30 investigative journalists from ECOWAS sharpen skills

At least 30 investigative journalists from the Economic Community of West African States (ECOWAS) are undergoing a three-day training in Accra on investigative reporting of economic and financial crimes.

Organised by the Inter-Governmental Action Group Against Money Laundering (GIABA), the training draws participants from Ghana, Nigeria, Burkina Faso, Togo, Senegal, Guinea Bissau, Guinea, Cote d’Ivoire, Benin, The Gambia, Liberia and Sierra Leone.

The workshop is to build the capacity of participants to improve their research and investigation techniques.

It is also to build strong alliance with the media in a concerted manner for effective dissemination on Anti-money Laundering and Counter Financing Terrorism issues.

The Director-General of GIABA, Justice Kimelabalou ABA, in a speech read on his behalf yesterday by Dr Buno Nduka, the Director of Evaluation and Compliance of  GIABA, said the region was going through a difficult period with regards to health and security.

“ECOWAS member states like the rest of the world are suffering from the horrors of acts of transnational crimes, particularly migrant smuggling, drug trafficking, embezzlement, corruption and other predicates of money laundering which fuel violence and terrorism,” he said.

He stressed the need for all stakeholders to get involved to prevent and combat the scourges underlying money laundering and terrorist financing.

Mr ABA said GIABA, established in 2000, had undertaken training and sensitisation of activities of member states for non-state actors, especially for media, civil society organisations, youth and religious leaders to foster understanding of the fight against money laundering and the financing of terrorism.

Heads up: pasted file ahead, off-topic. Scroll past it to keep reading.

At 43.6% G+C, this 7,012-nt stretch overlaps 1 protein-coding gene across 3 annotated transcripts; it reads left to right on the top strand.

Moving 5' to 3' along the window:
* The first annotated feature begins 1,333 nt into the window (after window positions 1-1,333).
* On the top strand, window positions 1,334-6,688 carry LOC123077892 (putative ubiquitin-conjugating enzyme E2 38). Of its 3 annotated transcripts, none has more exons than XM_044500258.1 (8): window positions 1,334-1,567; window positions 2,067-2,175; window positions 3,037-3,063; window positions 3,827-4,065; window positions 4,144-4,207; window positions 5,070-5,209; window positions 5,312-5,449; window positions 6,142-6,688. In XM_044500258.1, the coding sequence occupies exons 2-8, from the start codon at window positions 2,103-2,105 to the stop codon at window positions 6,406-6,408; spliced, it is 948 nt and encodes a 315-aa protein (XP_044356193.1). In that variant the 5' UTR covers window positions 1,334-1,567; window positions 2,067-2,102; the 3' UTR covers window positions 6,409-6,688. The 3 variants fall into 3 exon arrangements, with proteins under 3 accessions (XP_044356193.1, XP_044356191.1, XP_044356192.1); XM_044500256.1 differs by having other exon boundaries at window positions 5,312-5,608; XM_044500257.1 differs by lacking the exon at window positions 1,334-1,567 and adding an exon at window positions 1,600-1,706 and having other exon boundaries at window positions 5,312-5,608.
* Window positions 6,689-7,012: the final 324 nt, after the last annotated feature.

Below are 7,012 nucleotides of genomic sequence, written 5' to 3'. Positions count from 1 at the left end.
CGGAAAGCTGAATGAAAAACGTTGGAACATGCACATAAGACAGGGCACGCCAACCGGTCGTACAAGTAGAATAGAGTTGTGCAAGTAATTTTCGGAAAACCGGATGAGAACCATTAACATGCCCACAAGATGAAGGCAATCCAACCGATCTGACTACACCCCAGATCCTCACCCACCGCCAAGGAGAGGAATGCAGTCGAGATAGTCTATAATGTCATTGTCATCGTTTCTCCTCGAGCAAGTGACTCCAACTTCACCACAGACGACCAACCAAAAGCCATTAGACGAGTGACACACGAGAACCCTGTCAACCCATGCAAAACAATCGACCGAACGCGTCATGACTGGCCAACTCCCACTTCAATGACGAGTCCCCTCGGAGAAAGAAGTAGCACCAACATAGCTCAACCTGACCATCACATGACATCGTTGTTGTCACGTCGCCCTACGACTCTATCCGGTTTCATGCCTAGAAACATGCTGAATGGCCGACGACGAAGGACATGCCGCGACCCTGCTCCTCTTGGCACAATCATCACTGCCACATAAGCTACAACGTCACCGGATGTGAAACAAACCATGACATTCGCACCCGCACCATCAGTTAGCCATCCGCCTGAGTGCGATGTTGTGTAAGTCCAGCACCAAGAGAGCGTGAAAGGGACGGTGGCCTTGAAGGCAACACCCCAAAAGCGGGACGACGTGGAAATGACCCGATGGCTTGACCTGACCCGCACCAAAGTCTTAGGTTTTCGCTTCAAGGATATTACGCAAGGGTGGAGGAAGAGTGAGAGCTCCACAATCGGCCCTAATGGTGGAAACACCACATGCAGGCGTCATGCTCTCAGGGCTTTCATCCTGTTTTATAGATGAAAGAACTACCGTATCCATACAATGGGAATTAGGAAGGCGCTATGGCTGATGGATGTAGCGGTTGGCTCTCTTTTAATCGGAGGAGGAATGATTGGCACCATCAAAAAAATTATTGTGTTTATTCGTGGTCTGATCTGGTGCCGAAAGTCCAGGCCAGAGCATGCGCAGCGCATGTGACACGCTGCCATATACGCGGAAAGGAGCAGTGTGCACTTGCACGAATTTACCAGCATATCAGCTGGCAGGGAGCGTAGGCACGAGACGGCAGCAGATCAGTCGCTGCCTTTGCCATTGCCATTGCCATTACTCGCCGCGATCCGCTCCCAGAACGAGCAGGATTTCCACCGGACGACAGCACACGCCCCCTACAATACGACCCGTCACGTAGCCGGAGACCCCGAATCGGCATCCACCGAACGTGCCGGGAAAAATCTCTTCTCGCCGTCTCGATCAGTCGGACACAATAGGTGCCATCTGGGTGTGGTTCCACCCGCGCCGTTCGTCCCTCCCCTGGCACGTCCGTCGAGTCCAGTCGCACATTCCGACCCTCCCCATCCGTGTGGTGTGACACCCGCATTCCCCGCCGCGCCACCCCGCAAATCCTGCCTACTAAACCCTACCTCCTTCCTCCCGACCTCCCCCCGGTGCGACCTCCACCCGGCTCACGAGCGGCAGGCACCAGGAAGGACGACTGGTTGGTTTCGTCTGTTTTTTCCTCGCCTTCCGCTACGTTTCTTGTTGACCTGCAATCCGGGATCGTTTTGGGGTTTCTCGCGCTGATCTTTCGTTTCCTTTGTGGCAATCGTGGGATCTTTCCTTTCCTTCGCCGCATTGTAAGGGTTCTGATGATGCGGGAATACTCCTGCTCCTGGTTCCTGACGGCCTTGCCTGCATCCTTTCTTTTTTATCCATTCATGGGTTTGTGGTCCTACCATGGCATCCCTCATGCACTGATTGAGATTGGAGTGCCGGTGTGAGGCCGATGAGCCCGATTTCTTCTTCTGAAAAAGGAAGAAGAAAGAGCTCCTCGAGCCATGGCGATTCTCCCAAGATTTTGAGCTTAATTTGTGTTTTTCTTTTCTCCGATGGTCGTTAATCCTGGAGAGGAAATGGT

He said the media, particularly investigative journalists, played crucial role in uncovering allegations of corruption, promoting good governance, attracting the sustained attention of law enforcement authorities and the public to fight against financial and economic crimes.

The Director-General stressed the need for closer and more productive collaboration with the media, as they constituted one of the main sources of information and intelligence both in political decision-makers and for international information community, both for policy makers and general public.

The GIABA National Coordinator, Mr Kweku Dua, said the role of investigative journalists was very crucial as the society tended to benefit from their work.

He said free and vibrant press was essential in a democratic society, adding that it was important that stories reported by journalists were accurate and substantiated with facts.

Mr Dua, who is also the Chief Executive Officer (CEO) of the Financial Intelligence Centre, urged journalists to ensure that their stories were not just to discredit someone, but to present the facts as revealed by their investigations.

“As journalists, you must not have just sources but reliable sources to help you do your work”, he added.

Mr Dua said the training would enhance the knowledge of participants in effective journalism and also explore the available tools to conduct investigative journalism.

He commended GIABA for the initiative and urged participants to take advantage of the training to improve their skills and knowledge.


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